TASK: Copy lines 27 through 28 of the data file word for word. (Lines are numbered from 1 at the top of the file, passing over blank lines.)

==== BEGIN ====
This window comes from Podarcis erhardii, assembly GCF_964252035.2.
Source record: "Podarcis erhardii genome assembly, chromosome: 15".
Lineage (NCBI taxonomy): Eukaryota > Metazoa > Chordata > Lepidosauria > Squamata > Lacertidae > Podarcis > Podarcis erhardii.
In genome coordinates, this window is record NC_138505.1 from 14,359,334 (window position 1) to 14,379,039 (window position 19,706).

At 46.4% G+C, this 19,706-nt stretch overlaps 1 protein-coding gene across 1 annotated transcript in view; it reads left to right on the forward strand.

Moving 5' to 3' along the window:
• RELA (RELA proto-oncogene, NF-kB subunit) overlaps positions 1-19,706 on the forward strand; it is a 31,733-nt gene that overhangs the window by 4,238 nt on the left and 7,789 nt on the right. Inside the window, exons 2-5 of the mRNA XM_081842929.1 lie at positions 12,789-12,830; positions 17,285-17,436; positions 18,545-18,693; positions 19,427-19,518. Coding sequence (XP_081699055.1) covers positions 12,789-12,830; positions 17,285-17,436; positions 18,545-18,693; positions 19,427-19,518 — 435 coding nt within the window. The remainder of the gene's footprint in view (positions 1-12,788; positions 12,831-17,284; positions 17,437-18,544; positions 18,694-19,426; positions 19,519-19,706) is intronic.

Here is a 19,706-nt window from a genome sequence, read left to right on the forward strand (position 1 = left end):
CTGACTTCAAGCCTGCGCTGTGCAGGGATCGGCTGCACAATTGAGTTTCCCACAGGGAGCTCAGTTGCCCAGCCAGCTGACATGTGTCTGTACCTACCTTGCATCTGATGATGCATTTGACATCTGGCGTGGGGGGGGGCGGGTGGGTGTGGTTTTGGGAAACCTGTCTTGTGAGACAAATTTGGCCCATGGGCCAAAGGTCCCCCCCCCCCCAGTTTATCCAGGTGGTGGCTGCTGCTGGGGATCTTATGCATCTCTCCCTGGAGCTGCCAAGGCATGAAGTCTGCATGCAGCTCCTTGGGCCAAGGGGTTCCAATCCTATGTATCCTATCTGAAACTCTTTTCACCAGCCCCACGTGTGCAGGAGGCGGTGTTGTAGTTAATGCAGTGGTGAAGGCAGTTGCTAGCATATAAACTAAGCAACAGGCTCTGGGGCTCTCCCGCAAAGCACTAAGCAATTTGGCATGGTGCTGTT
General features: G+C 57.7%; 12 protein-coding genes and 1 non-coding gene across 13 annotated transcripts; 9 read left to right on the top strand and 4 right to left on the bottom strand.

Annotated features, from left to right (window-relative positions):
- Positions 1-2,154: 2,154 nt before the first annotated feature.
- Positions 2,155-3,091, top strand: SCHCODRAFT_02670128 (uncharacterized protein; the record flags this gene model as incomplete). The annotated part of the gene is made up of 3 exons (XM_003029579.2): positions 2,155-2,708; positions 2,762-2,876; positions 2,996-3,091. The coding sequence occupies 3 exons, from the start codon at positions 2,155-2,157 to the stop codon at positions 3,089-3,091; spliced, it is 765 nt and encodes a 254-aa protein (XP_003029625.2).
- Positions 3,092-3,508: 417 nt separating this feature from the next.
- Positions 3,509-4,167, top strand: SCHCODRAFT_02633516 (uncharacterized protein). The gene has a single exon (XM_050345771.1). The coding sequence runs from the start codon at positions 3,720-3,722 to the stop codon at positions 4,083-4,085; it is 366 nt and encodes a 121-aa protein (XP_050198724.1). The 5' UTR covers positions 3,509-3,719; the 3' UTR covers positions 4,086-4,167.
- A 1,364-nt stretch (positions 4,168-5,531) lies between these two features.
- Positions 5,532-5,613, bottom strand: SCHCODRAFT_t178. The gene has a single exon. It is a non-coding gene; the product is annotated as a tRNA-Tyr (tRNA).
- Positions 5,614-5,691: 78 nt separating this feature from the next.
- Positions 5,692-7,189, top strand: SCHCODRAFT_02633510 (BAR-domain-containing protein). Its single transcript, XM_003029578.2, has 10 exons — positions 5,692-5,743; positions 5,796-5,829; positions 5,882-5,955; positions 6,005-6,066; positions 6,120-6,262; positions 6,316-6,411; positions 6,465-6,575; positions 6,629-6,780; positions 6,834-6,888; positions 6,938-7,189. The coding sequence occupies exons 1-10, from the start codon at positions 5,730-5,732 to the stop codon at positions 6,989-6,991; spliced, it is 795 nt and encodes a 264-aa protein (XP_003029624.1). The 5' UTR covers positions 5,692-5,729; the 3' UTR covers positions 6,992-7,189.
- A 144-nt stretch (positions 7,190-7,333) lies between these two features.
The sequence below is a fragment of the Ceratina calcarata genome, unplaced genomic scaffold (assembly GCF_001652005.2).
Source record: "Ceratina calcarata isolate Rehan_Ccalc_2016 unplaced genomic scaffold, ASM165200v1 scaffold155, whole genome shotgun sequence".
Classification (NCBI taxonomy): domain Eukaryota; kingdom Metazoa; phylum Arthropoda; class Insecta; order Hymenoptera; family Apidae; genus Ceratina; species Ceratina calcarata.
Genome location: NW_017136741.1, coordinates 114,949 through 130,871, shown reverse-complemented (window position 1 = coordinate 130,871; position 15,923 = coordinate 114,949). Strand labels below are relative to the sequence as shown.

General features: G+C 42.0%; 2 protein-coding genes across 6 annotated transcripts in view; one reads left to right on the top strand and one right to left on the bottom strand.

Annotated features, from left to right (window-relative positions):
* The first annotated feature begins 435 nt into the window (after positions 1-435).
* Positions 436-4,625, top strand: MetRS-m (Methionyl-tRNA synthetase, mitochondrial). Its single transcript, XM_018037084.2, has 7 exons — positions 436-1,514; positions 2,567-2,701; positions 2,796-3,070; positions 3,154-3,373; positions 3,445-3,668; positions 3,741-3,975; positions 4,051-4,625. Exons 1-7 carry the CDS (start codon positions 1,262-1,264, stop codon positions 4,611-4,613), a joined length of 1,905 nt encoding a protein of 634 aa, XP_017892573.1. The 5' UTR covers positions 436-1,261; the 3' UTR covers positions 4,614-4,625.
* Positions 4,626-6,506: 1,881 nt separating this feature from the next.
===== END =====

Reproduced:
* The first annotated feature begins 435 nt into the window (after positions 1-435).
* Positions 436-4,625, top strand: MetRS-m (Methionyl-tRNA synthetase, mitochondrial). Its single transcript, XM_018037084.2, has 7 exons — positions 436-1,514; positions 2,567-2,701; positions 2,796-3,070; positions 3,154-3,373; positions 3,445-3,668; positions 3,741-3,975; positions 4,051-4,625. Exons 1-7 carry the CDS (start codon positions 1,262-1,264, stop codon positions 4,611-4,613), a joined length of 1,905 nt encoding a protein of 634 aa, XP_017892573.1. The 5' UTR covers positions 436-1,261; the 3' UTR covers positions 4,614-4,625.